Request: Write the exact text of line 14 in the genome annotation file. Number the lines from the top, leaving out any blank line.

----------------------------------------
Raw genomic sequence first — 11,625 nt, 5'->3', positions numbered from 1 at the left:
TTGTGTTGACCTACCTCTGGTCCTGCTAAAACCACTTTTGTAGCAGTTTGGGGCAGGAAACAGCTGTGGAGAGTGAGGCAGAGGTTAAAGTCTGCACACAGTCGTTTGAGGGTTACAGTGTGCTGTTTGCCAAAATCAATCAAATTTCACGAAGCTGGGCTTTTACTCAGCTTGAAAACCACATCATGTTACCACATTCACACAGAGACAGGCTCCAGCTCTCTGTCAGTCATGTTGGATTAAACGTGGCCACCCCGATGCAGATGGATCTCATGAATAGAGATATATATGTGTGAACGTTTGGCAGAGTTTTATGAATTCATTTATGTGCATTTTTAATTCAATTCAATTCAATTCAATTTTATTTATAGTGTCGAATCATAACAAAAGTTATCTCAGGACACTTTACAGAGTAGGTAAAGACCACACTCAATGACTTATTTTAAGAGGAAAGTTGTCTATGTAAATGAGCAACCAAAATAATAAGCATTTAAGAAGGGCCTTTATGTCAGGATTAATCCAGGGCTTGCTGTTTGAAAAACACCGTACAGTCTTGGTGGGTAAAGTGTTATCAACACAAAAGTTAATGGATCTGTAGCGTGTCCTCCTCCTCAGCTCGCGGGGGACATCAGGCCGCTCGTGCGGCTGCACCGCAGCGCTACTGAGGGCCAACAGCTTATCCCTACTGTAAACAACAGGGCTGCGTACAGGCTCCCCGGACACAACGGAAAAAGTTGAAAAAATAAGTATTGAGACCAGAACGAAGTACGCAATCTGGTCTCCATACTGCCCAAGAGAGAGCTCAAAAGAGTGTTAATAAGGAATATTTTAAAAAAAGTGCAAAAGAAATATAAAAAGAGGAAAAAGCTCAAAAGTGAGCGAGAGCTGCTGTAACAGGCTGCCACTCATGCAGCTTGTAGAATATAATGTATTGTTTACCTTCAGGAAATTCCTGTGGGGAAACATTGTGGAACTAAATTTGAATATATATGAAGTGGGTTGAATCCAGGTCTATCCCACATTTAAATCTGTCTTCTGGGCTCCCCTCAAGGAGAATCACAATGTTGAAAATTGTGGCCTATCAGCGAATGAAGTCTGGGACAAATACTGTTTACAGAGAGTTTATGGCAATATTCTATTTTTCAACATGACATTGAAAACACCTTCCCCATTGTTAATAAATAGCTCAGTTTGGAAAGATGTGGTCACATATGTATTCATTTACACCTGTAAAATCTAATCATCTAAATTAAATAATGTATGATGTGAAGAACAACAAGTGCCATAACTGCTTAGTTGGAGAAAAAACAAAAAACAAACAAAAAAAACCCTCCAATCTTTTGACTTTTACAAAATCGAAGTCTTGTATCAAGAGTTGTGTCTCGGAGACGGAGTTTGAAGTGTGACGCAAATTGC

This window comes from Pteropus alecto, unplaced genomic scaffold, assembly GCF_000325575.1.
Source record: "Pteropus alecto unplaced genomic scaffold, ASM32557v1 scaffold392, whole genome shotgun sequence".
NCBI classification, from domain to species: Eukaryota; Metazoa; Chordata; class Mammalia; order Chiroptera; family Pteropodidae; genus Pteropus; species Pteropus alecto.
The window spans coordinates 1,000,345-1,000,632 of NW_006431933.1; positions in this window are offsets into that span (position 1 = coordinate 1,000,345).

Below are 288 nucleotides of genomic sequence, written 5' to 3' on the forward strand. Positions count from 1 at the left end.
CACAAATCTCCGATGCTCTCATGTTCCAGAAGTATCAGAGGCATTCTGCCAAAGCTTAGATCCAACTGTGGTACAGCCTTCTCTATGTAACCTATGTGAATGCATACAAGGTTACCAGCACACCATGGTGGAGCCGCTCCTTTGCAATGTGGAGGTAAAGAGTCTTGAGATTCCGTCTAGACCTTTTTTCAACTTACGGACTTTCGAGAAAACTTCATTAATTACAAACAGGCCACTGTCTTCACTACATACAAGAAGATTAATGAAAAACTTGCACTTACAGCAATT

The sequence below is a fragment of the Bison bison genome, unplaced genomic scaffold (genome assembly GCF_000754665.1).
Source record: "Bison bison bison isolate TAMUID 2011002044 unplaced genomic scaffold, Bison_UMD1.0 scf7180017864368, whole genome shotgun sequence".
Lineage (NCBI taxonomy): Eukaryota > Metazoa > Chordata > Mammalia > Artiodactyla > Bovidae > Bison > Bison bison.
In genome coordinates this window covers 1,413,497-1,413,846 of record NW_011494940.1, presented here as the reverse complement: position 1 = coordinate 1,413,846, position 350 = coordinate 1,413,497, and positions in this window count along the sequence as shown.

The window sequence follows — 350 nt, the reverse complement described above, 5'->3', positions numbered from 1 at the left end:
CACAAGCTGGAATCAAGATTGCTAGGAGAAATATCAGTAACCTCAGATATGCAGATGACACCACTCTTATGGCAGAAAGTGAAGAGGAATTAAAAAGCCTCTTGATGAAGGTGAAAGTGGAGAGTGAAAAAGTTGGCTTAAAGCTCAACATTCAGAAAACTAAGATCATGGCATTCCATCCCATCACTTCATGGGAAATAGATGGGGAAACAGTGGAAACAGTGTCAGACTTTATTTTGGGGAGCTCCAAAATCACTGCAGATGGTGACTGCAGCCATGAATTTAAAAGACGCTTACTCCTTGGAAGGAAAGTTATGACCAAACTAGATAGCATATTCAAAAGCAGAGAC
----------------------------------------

CACAAGCTGGAATCAAGATTGCTAGGAGAAATATCAGTAACCTCAGATATGCAGATGACACCACTCTTATGGCAGAAAGTGAAGAGGAATTAAAAAGCCTCTTGATGAAGGTGAAAGTGGAGAGTGAAAAAGTTGGCTTAAAGCTCAACATTCAGAAAACTAAGATCATGGCATTCCATCCCATCACTTCATGGGAAATAGATGGGGAAACAGTGGAAACAGTGTCAGACTTTATTTTGGGGAGCTCCAAAATCACTGCAGATGGTGACTGCAGCCATGAATTTAAAAGACGCTTACTCCTTGGAAGGAAAGTTATGACCAAACTAGATAGCATATTCAAAAGCAGAGAC